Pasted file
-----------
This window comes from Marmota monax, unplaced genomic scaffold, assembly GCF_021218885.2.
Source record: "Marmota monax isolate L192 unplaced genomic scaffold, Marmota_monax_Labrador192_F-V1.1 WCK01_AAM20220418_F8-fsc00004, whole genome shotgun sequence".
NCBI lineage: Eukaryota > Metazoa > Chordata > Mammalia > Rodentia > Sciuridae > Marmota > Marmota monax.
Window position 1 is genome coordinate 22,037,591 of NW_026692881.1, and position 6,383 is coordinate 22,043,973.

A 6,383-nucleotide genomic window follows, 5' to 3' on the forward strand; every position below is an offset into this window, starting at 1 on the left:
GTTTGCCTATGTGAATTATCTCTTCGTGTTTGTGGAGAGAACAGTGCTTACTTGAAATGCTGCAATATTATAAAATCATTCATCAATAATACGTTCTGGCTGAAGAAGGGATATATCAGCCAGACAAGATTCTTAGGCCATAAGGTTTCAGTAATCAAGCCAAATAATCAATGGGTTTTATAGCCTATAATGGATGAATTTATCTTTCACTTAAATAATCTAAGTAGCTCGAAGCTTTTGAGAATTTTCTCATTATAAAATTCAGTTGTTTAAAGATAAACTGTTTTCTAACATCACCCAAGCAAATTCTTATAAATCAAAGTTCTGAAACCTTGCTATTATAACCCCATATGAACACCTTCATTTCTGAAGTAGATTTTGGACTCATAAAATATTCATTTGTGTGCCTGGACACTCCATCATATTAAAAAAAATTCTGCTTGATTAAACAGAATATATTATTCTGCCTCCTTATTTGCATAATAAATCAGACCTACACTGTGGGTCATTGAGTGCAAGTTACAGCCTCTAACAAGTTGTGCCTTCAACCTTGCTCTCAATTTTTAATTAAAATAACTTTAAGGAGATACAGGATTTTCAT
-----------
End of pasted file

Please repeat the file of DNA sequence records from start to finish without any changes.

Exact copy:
This window comes from Marmota monax, unplaced genomic scaffold, assembly GCF_021218885.2.
Source record: "Marmota monax isolate L192 unplaced genomic scaffold, Marmota_monax_Labrador192_F-V1.1 WCK01_AAM20220418_F8-fsc00004, whole genome shotgun sequence".
NCBI lineage: Eukaryota > Metazoa > Chordata > Mammalia > Rodentia > Sciuridae > Marmota > Marmota monax.
Window position 1 is genome coordinate 22,037,591 of NW_026692881.1, and position 6,383 is coordinate 22,043,973.

A 6,383-nucleotide genomic window follows, 5' to 3' on the forward strand; every position below is an offset into this window, starting at 1 on the left:
GTTTGCCTATGTGAATTATCTCTTCGTGTTTGTGGAGAGAACAGTGCTTACTTGAAATGCTGCAATATTATAAAATCATTCATCAATAATACGTTCTGGCTGAAGAAGGGATATATCAGCCAGACAAGATTCTTAGGCCATAAGGTTTCAGTAATCAAGCCAAATAATCAATGGGTTTTATAGCCTATAATGGATGAATTTATCTTTCACTTAAATAATCTAAGTAGCTCGAAGCTTTTGAGAATTTTCTCATTATAAAATTCAGTTGTTTAAAGATAAACTGTTTTCTAACATCACCCAAGCAAATTCTTATAAATCAAAGTTCTGAAACCTTGCTATTATAACCCCATATGAACACCTTCATTTCTGAAGTAGATTTTGGACTCATAAAATATTCATTTGTGTGCCTGGACACTCCATCATATTAAAAAAAATTCTGCTTGATTAAACAGAATATATTATTCTGCCTCCTTATTTGCATAATAAATCAGACCTACACTGTGGGTCATTGAGTGCAAGTTACAGCCTCTAACAAGTTGTGCCTTCAACCTTGCTCTCAATTTTTAATTAAAATAACTTTAAGGAGATACAGGATTTTCAT